Reviews

Hag-Seed

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Margaret Atwood’s new novel is based on Shakespeare’s The Tempest. The main protagonist is Felix Phillips, former artistic director of the acclaimed Makeshiweg Theatre Festival, a kind of Canadian Stratford-upon-Avon.

Naija Marxisms

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Adam Mayer has rendered a great service to the workers’ movement in Nigeria and internationally. He shows that rather than being a foreign imposition, Marxism, a political guide to action, was very much part and parcel of the resistance to both colonial exploitation and to the predatory bourgeois classes that inherited power after independence.

Selling Apartheid: South Africa's Global Propaganda War

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This book exposes the networks that exist between big business, media, politicians and the role of the black economic elite in collaboratively supporting and propping up apartheid.

The book starts with the National Party coming to power in South Africa in May 1948. Throughout the election campaign they played to white dissatisfaction with domestic and economic problems South Africa faced following the Second World War.

The Long Depression

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Why has there has been no real recovery in the world economy since the crash of 2007?

After what is now almost a decade, still there has been no return to pre-crash levels of economic growth and profitability. Unable to explain this grim reality, mainstream economists and many so-called “financial experts” flounder and struggle to explain the economic world we live in today.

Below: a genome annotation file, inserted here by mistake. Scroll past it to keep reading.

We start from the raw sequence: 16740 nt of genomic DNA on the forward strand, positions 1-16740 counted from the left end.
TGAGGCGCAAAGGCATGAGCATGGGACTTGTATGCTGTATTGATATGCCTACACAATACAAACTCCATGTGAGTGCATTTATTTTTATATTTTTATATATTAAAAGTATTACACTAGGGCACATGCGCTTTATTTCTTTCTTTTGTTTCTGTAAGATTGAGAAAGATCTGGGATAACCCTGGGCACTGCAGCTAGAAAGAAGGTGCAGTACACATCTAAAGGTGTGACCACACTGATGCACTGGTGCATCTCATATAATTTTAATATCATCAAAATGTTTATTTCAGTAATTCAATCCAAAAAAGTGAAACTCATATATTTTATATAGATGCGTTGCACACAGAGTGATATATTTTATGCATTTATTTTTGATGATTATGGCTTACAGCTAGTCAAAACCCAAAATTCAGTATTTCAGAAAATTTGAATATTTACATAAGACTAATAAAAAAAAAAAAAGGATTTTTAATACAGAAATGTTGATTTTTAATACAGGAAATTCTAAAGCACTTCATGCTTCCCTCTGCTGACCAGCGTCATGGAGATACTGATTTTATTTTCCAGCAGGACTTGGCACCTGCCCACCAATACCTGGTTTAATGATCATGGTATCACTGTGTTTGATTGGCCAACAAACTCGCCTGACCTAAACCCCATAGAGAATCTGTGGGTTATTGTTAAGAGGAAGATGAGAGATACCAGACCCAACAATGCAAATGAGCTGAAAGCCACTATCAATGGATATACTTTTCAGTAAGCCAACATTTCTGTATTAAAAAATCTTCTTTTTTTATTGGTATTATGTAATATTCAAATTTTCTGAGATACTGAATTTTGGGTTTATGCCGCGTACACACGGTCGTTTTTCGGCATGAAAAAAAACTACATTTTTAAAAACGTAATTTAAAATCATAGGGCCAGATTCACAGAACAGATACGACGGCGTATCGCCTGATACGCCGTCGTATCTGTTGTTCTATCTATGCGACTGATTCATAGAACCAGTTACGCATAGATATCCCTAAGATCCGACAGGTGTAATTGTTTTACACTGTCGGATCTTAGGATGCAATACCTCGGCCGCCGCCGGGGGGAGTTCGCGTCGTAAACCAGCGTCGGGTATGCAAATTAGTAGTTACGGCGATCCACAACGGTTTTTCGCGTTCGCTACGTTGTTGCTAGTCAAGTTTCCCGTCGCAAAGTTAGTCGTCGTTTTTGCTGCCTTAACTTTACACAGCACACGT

Extinction: A Radical History

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We are going through the sixth wave of mass extinction in the 3.8 billion year history of life on earth. Some 25 to 40 percent of all species are expected to disappear by 2050. And, like the more widely discussed global warming crisis, these extinctions are caused by human activity.

Extinction: A Radical History is a short, useful and welcome introduction to the subject for non-specialists.

In Defense of Housing

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David Madden and Peter Marcuse have successfully done three important things.

First, as the title suggests, they’ve made a clear case for housing to be higher up the mainstream political agenda. Second, they relate housing to wider theoretical debates, including Marxist analyses of its place in capitalist society. Third — and unusually for a book written by academics — they have given space to the many campaigns and activists challenging the neoliberal dominance of housing policy. As one housing campaigner said to me, “We needed this book”.

Red Ellen

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Laura Beers’ biography of Ellen Wilkinson, a prominent socialist in the early 20th century, is packed with detail. It is written in a lively style and gives a real sense of her as a person.

Ellen was born into a working class family in Manchester in 1891. She joined the Independent Labour Party at the age of 16. She was excited and inspired by the Russian Revolution and later had dual membership of the Labour Party and the Communist Party (which was permitted under Labour Party rules of the time).

Redesigning Life

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John Parrington’s engaging and thoughtful book explains the science behind recent rapid advances in genetic engineering that mean it is increasingly possible to enact precise changes at a molecular level.

Genetic engineering tends to evoke images of glow in the dark bunnies, super tomatoes, or for me, the vast, rectangular football player in the novel Red Dwarf who has been engineered to be the exact size of the goal. But genetic engineering has been responsible for medical treatments that are now commonplace.

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